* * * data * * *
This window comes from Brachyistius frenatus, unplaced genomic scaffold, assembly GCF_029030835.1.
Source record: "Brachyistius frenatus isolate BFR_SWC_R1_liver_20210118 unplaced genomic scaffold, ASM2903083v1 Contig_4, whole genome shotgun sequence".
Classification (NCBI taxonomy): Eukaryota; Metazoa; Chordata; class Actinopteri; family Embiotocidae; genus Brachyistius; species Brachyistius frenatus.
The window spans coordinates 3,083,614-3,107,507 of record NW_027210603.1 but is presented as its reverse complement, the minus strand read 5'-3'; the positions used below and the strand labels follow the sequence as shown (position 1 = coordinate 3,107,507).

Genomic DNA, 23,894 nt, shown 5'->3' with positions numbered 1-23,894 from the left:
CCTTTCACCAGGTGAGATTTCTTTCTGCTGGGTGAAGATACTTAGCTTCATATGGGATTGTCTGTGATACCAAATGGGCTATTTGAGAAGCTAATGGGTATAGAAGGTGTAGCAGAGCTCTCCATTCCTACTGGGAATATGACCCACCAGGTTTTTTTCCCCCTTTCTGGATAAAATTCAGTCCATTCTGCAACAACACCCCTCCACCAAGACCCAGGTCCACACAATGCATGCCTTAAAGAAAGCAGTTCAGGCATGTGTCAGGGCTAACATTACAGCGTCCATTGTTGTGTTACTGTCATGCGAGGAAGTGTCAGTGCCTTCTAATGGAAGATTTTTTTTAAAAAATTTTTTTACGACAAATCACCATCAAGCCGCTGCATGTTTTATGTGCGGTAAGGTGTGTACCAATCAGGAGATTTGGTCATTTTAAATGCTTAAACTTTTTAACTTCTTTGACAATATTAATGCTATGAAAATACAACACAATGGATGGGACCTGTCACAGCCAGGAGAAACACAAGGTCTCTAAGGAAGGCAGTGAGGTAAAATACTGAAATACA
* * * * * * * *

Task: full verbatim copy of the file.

This window comes from Brachyistius frenatus, unplaced genomic scaffold, assembly GCF_029030835.1.
Source record: "Brachyistius frenatus isolate BFR_SWC_R1_liver_20210118 unplaced genomic scaffold, ASM2903083v1 Contig_4, whole genome shotgun sequence".
Classification (NCBI taxonomy): Eukaryota; Metazoa; Chordata; class Actinopteri; family Embiotocidae; genus Brachyistius; species Brachyistius frenatus.
The window spans coordinates 3,083,614-3,107,507 of record NW_027210603.1 but is presented as its reverse complement, the minus strand read 5'-3'; the positions used below and the strand labels follow the sequence as shown (position 1 = coordinate 3,107,507).

Genomic DNA, 23,894 nt, shown 5'->3' with positions numbered 1-23,894 from the left:
CCTTTCACCAGGTGAGATTTCTTTCTGCTGGGTGAAGATACTTAGCTTCATATGGGATTGTCTGTGATACCAAATGGGCTATTTGAGAAGCTAATGGGTATAGAAGGTGTAGCAGAGCTCTCCATTCCTACTGGGAATATGACCCACCAGGTTTTTTTCCCCCTTTCTGGATAAAATTCAGTCCATTCTGCAACAACACCCCTCCACCAAGACCCAGGTCCACACAATGCATGCCTTAAAGAAAGCAGTTCAGGCATGTGTCAGGGCTAACATTACAGCGTCCATTGTTGTGTTACTGTCATGCGAGGAAGTGTCAGTGCCTTCTAATGGAAGATTTTTTTTAAAAAATTTTTTTACGACAAATCACCATCAAGCCGCTGCATGTTTTATGTGCGGTAAGGTGTGTACCAATCAGGAGATTTGGTCATTTTAAATGCTTAAACTTTTTAACTTCTTTGACAATATTAATGCTATGAAAATACAACACAATGGATGGGACCTGTCACAGCCAGGAGAAACACAAGGTCTCTAAGGAAGGCAGTGAGGTAAAATACTGAAATACA